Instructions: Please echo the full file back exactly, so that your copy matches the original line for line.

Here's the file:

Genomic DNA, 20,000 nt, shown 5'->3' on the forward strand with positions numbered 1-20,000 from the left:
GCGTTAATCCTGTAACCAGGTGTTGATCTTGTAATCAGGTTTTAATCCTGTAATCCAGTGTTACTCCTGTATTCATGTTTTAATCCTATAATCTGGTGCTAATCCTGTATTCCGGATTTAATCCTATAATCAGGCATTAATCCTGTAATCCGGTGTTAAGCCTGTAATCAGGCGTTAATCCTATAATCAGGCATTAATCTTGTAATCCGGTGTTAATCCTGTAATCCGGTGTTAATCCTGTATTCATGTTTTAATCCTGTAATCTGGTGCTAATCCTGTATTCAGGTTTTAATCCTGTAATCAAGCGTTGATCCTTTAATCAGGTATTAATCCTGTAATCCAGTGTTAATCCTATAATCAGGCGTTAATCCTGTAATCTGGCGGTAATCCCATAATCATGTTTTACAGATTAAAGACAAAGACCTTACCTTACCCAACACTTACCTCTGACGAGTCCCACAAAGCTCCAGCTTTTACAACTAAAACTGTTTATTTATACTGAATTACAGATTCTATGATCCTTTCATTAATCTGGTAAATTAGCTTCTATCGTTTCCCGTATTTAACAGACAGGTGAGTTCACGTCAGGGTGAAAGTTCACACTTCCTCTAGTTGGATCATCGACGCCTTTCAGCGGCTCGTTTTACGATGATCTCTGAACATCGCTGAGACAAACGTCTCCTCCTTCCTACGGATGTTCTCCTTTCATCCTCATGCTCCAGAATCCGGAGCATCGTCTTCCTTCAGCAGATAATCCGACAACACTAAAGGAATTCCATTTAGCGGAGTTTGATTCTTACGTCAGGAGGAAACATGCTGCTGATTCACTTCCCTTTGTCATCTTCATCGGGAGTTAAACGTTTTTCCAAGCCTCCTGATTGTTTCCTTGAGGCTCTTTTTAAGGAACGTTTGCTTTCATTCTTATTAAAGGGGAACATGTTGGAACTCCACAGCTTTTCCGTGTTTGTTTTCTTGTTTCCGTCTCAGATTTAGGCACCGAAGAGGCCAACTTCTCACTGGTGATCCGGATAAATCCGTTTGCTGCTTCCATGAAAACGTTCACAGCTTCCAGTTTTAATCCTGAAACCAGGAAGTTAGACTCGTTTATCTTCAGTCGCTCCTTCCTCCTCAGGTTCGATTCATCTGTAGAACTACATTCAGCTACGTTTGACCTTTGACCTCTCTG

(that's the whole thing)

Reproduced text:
Genomic DNA, 20,000 nt, shown 5'->3' on the forward strand with positions numbered 1-20,000 from the left:
GCGTTAATCCTGTAACCAGGTGTTGATCTTGTAATCAGGTTTTAATCCTGTAATCCAGTGTTACTCCTGTATTCATGTTTTAATCCTATAATCTGGTGCTAATCCTGTATTCCGGATTTAATCCTATAATCAGGCATTAATCCTGTAATCCGGTGTTAAGCCTGTAATCAGGCGTTAATCCTATAATCAGGCATTAATCTTGTAATCCGGTGTTAATCCTGTAATCCGGTGTTAATCCTGTATTCATGTTTTAATCCTGTAATCTGGTGCTAATCCTGTATTCAGGTTTTAATCCTGTAATCAAGCGTTGATCCTTTAATCAGGTATTAATCCTGTAATCCAGTGTTAATCCTATAATCAGGCGTTAATCCTGTAATCTGGCGGTAATCCCATAATCATGTTTTACAGATTAAAGACAAAGACCTTACCTTACCCAACACTTACCTCTGACGAGTCCCACAAAGCTCCAGCTTTTACAACTAAAACTGTTTATTTATACTGAATTACAGATTCTATGATCCTTTCATTAATCTGGTAAATTAGCTTCTATCGTTTCCCGTATTTAACAGACAGGTGAGTTCACGTCAGGGTGAAAGTTCACACTTCCTCTAGTTGGATCATCGACGCCTTTCAGCGGCTCGTTTTACGATGATCTCTGAACATCGCTGAGACAAACGTCTCCTCCTTCCTACGGATGTTCTCCTTTCATCCTCATGCTCCAGAATCCGGAGCATCGTCTTCCTTCAGCAGATAATCCGACAACACTAAAGGAATTCCATTTAGCGGAGTTTGATTCTTACGTCAGGAGGAAACATGCTGCTGATTCACTTCCCTTTGTCATCTTCATCGGGAGTTAAACGTTTTTCCAAGCCTCCTGATTGTTTCCTTGAGGCTCTTTTTAAGGAACGTTTGCTTTCATTCTTATTAAAGGGGAACATGTTGGAACTCCACAGCTTTTCCGTGTTTGTTTTCTTGTTTCCGTCTCAGATTTAGGCACCGAAGAGGCCAACTTCTCACTGGTGATCCGGATAAATCCGTTTGCTGCTTCCATGAAAACGTTCACAGCTTCCAGTTTTAATCCTGAAACCAGGAAGTTAGACTCGTTTATCTTCAGTCGCTCCTTCCTCCTCAGGTTCGATTCATCTGTAGAACTACATTCAGCTACGTTTGACCTTTGACCTCTCTG